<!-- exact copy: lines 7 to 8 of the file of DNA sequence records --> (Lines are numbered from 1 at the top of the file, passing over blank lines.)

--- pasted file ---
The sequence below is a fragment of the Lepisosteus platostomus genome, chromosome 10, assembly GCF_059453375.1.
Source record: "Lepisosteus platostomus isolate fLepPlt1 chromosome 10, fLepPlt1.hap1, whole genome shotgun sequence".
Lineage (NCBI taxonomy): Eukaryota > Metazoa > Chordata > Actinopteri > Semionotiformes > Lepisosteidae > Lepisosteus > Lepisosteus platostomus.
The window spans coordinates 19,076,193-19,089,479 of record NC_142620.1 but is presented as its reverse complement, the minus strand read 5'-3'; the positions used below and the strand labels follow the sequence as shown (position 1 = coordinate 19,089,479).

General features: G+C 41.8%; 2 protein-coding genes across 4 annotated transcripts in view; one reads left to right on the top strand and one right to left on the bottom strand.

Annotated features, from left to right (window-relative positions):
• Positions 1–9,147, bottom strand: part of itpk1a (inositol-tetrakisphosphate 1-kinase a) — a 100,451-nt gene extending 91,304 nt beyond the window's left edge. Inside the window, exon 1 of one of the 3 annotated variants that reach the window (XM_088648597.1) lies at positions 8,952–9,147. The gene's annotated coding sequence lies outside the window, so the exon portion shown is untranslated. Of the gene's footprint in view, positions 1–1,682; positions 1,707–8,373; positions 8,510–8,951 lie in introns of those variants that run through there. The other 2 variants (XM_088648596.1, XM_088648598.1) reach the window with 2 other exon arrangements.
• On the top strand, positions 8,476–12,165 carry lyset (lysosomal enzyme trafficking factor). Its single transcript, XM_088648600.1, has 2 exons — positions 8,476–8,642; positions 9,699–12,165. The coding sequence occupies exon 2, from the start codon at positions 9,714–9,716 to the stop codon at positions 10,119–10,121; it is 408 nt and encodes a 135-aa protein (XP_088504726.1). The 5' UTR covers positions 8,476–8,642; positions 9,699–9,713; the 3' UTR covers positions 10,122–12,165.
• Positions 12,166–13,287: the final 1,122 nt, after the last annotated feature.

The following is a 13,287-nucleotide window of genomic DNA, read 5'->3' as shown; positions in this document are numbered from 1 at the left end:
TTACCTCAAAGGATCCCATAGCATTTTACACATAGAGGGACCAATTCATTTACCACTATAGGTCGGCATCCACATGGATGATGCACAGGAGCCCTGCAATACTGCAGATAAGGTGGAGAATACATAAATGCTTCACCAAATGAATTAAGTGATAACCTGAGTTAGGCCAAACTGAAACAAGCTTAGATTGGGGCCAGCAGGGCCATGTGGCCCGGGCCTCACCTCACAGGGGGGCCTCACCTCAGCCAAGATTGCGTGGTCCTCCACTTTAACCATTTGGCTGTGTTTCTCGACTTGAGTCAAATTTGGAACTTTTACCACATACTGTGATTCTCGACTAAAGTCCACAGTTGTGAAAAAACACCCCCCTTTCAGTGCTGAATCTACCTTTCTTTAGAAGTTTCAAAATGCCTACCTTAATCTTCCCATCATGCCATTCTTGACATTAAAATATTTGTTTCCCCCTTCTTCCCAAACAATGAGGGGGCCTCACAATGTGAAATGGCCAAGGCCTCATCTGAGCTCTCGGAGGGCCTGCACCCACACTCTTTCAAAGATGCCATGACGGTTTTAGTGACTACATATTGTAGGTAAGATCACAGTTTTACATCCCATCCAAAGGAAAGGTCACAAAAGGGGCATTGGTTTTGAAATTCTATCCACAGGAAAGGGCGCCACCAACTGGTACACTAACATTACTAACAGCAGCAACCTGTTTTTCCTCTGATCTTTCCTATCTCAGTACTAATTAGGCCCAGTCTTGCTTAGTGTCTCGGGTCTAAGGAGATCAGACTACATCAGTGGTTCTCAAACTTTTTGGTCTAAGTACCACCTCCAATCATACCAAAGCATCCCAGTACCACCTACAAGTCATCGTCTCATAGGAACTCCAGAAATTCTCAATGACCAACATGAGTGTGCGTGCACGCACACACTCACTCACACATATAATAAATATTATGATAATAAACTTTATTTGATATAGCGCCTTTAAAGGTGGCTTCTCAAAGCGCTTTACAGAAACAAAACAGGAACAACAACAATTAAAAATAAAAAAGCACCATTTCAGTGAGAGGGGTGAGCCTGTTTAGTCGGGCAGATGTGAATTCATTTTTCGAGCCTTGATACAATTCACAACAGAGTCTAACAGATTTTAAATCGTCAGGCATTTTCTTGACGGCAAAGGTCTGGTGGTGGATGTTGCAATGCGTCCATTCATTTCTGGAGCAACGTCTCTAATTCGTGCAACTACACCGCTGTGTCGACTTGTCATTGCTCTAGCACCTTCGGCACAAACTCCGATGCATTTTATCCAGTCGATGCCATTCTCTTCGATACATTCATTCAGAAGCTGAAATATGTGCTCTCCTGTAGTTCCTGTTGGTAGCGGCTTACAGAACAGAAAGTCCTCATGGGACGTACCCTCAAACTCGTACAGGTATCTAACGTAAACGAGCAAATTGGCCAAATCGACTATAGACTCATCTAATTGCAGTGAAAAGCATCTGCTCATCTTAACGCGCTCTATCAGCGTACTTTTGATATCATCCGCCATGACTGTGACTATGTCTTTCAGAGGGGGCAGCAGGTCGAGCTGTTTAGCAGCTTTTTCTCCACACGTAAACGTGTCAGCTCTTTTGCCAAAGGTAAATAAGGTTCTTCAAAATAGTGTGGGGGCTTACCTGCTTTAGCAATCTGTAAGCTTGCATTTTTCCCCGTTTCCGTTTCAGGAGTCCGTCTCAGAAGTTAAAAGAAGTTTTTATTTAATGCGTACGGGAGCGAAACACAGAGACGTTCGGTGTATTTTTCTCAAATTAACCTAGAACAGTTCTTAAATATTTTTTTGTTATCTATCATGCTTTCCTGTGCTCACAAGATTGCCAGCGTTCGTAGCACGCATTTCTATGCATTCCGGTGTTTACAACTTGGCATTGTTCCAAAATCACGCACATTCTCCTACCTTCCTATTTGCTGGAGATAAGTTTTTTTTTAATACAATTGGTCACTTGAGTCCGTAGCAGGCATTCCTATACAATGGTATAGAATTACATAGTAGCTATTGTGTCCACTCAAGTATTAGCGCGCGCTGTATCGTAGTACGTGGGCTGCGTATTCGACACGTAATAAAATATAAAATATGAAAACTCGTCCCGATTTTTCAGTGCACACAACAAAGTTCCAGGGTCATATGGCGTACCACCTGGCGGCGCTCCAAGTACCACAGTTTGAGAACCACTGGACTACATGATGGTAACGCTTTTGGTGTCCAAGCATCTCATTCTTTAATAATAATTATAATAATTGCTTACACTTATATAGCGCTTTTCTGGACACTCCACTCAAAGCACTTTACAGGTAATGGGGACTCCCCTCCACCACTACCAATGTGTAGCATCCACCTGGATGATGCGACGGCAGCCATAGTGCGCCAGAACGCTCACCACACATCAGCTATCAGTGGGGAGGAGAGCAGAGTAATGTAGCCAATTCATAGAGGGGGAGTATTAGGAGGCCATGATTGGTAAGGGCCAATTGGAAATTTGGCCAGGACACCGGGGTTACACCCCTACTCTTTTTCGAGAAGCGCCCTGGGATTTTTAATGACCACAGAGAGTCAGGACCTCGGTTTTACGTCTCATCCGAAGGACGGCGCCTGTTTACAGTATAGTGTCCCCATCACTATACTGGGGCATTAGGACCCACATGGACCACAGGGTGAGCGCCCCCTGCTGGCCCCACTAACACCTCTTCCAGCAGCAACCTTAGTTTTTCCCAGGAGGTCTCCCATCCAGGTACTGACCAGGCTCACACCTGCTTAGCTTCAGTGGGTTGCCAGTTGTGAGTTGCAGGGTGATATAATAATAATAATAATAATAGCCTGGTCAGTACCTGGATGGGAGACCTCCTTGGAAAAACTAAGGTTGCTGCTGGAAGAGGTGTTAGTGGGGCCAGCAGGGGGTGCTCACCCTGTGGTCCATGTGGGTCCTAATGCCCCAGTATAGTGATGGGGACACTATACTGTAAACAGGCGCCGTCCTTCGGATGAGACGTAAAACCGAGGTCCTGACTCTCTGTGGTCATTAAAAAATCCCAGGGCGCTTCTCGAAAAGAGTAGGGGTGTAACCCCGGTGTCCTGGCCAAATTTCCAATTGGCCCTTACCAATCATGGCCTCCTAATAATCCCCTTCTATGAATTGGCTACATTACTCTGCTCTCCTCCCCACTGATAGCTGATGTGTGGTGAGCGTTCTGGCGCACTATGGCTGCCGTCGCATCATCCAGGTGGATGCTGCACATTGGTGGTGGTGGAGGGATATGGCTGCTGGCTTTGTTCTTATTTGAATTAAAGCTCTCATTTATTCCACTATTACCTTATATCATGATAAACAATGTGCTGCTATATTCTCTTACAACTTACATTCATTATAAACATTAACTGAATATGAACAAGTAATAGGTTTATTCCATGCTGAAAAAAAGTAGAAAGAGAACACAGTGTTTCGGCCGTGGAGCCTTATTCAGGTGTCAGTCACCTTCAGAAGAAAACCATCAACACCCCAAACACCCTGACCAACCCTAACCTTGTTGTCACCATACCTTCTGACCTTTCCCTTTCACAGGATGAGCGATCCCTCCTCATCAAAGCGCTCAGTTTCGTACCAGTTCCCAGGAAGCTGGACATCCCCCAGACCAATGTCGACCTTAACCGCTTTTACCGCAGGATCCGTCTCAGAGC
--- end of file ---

• Positions 1–9,147, bottom strand: part of itpk1a (inositol-tetrakisphosphate 1-kinase a) — a 100,451-nt gene extending 91,304 nt beyond the window's left edge. Inside the window, exon 1 of one of the 3 annotated variants that reach the window (XM_088648597.1) lies at positions 8,952–9,147. The gene's annotated coding sequence lies outside the window, so the exon portion shown is untranslated. Of the gene's footprint in view, positions 1–1,682; positions 1,707–8,373; positions 8,510–8,951 lie in introns of those variants that run through there. The other 2 variants (XM_088648596.1, XM_088648598.1) reach the window with 2 other exon arrangements.
• On the top strand, positions 8,476–12,165 carry lyset (lysosomal enzyme trafficking factor). Its single transcript, XM_088648600.1, has 2 exons — positions 8,476–8,642; positions 9,699–12,165. The coding sequence occupies exon 2, from the start codon at positions 9,714–9,716 to the stop codon at positions 10,119–10,121; it is 408 nt and encodes a 135-aa protein (XP_088504726.1). The 5' UTR covers positions 8,476–8,642; positions 9,699–9,713; the 3' UTR covers positions 10,122–12,165.